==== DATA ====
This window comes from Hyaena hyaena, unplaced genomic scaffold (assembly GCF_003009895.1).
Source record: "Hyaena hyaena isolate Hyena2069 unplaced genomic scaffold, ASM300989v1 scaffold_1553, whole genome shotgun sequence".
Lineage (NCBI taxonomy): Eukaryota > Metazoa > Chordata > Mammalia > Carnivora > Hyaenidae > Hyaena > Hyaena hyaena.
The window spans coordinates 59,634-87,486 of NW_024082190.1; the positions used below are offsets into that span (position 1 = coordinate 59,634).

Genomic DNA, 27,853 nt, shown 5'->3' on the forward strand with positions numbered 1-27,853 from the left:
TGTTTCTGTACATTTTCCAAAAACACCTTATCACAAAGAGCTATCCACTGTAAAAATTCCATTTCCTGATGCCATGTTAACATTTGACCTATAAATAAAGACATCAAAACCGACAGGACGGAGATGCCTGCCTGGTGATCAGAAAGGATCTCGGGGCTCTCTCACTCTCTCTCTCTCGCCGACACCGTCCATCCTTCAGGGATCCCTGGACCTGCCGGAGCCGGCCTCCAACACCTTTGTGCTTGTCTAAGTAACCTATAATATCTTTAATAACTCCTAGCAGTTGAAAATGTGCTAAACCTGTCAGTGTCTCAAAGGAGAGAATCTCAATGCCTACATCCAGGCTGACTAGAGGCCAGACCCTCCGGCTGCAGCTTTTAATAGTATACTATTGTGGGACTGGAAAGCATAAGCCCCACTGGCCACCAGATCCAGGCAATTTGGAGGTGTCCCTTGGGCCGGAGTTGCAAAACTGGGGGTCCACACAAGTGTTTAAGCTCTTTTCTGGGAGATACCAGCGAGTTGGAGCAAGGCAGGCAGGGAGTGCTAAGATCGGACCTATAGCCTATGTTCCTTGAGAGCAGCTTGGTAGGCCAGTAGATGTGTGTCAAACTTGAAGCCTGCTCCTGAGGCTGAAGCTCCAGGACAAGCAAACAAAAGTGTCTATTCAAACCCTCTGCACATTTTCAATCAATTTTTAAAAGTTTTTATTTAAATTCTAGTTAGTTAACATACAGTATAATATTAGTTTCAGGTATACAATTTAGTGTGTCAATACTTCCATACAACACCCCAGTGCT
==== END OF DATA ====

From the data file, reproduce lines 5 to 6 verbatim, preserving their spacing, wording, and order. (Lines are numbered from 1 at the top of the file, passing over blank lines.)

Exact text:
Genomic DNA, 27,853 nt, shown 5'->3' on the forward strand with positions numbered 1-27,853 from the left:
TGTTTCTGTACATTTTCCAAAAACACCTTATCACAAAGAGCTATCCACTGTAAAAATTCCATTTCCTGATGCCATGTTAACATTTGACCTATAAATAAAGACATCAAAACCGACAGGACGGAGATGCCTGCCTGGTGATCAGAAAGGATCTCGGGGCTCTCTCACTCTCTCTCTCTCGCCGACACCGTCCATCCTTCAGGGATCCCTGGACCTGCCGGAGCCGGCCTCCAACACCTTTGTGCTTGTCTAAGTAACCTATAATATCTTTAATAACTCCTAGCAGTTGAAAATGTGCTAAACCTGTCAGTGTCTCAAAGGAGAGAATCTCAATGCCTACATCCAGGCTGACTAGAGGCCAGACCCTCCGGCTGCAGCTTTTAATAGTATACTATTGTGGGACTGGAAAGCATAAGCCCCACTGGCCACCAGATCCAGGCAATTTGGAGGTGTCCCTTGGGCCGGAGTTGCAAAACTGGGGGTCCACACAAGTGTTTAAGCTCTTTTCTGGGAGATACCAGCGAGTTGGAGCAAGGCAGGCAGGGAGTGCTAAGATCGGACCTATAGCCTATGTTCCTTGAGAGCAGCTTGGTAGGCCAGTAGATGTGTGTCAAACTTGAAGCCTGCTCCTGAGGCTGAAGCTCCAGGACAAGCAAACAAAAGTGTCTATTCAAACCCTCTGCACATTTTCAATCAATTTTTAAAAGTTTTTATTTAAATTCTAGTTAGTTAACATACAGTATAATATTAGTTTCAGGTATACAATTTAGTGTGTCAATACTTCCATACAACACCCCAGTGCT